Tagged: Quebec

Could students in the US pull off a strike like in Montreal?

An Interview with Marianne Garneau

(co-author of “Snapshots of the Student Movement in Montreal”)

Summary:

Against a kind of activist-y, spectacular politics, Marianne Garneau argues that US students and workers can learn from the Quebec model how to organize our power as a class.  Quebec students have kept their tuition low because they’ve historically had a vibrant, militant student movement, one that is willing to strike and directly disrupt, and not wait for the leadership of the business unions. The organizing model is to create directly democratic bodies—department-by-department assemblies—that know how to leverage our power to fuck up the business of the people who are screwing us over, whether they’re our educators or our employers.

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Teaching and Organizing in the Ruins of Universities: An Interview with Alison Hearn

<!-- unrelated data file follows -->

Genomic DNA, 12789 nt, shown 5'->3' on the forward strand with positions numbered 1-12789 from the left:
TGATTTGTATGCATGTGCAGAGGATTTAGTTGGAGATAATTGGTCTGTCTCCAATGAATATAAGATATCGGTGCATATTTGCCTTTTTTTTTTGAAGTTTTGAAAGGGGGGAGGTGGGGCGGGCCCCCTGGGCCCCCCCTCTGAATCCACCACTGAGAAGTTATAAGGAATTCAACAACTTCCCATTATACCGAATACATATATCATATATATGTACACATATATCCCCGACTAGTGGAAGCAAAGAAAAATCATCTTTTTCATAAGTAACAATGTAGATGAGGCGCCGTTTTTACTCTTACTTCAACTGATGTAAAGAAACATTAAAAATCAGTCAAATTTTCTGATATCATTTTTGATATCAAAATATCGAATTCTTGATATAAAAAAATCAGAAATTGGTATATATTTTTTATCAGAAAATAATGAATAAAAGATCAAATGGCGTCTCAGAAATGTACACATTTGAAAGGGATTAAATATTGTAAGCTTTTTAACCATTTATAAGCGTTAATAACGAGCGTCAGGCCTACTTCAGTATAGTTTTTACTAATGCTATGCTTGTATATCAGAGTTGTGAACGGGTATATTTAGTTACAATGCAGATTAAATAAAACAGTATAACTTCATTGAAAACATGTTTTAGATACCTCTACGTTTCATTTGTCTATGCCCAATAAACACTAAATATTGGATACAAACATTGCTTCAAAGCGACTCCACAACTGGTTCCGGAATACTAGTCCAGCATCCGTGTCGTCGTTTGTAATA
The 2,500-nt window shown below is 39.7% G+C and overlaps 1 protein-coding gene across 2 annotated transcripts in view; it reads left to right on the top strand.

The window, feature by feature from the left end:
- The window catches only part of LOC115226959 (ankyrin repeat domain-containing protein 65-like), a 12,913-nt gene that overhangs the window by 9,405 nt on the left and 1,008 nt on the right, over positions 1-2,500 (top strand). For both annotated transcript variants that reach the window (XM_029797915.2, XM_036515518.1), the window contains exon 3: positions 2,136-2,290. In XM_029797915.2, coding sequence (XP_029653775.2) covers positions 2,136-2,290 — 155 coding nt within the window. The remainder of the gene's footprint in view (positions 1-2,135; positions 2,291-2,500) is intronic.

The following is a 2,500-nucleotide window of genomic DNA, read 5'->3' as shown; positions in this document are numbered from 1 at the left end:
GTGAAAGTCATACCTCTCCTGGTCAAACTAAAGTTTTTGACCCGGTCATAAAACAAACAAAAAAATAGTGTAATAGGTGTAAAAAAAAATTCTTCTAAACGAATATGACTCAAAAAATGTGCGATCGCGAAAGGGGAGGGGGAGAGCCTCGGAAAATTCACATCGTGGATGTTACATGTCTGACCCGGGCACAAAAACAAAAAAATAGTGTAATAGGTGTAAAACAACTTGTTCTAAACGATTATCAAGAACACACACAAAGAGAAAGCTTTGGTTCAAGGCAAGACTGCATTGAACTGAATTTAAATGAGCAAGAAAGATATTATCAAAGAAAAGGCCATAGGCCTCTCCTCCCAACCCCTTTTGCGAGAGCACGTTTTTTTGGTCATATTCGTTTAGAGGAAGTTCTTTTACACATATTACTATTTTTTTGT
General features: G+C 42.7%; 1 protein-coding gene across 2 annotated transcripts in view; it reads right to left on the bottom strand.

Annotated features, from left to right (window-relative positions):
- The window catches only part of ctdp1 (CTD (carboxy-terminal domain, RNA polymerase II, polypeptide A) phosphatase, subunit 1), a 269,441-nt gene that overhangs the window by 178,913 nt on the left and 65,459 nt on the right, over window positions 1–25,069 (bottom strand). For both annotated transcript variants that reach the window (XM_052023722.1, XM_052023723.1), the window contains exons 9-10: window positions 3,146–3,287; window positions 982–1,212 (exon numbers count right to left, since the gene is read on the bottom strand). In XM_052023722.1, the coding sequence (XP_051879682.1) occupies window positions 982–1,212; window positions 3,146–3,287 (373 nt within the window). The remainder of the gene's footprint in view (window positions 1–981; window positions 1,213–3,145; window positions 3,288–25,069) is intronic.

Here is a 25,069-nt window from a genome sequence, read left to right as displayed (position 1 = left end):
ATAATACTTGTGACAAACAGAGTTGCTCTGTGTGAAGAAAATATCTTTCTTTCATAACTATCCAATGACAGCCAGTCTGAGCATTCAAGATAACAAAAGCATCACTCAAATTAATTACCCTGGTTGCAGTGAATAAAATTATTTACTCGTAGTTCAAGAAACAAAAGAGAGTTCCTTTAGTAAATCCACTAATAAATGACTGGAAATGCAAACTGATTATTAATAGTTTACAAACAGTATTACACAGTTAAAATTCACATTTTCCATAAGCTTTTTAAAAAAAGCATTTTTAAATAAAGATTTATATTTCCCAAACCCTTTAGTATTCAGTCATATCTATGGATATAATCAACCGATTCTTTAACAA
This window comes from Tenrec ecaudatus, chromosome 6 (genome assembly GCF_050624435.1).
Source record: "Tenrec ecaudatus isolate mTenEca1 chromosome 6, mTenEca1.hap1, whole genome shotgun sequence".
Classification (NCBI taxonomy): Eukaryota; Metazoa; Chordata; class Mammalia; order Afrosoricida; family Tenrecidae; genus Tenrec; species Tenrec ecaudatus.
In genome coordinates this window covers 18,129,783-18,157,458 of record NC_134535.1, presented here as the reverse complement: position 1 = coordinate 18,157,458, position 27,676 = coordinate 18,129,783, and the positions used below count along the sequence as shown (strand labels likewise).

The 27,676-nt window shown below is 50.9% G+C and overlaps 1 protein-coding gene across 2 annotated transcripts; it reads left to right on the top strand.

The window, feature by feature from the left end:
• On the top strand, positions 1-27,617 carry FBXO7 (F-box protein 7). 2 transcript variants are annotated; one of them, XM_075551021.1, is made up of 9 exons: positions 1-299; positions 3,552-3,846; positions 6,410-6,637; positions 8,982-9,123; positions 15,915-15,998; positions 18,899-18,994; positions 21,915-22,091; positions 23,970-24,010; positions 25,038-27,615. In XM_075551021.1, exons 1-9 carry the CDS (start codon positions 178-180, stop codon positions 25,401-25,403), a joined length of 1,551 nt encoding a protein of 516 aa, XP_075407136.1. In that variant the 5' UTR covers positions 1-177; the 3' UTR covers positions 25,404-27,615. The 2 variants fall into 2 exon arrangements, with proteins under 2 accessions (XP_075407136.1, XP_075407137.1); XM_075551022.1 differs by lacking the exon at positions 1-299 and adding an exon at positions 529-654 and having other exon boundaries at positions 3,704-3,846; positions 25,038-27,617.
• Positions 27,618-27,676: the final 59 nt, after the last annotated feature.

Summary:  From the wilderness of adjuncting to university occupations and the Quebec student uprisings, professor Alison Hearn (U. of Western Ontario) discusses how we can create organizing grounds in the ruins of universities. The classroom presents possibilities for connecting pedagogy with organizing, while grappling with the tensions of context, faculty authority, and student resistance.  Rather than falling into either authoritarian or hippy-dippy, de-professionalized modes of teaching, Hearn talks about how an ethically responsible approach can escape the academic capitalist rat race and build relationships across divisions of workers and students.

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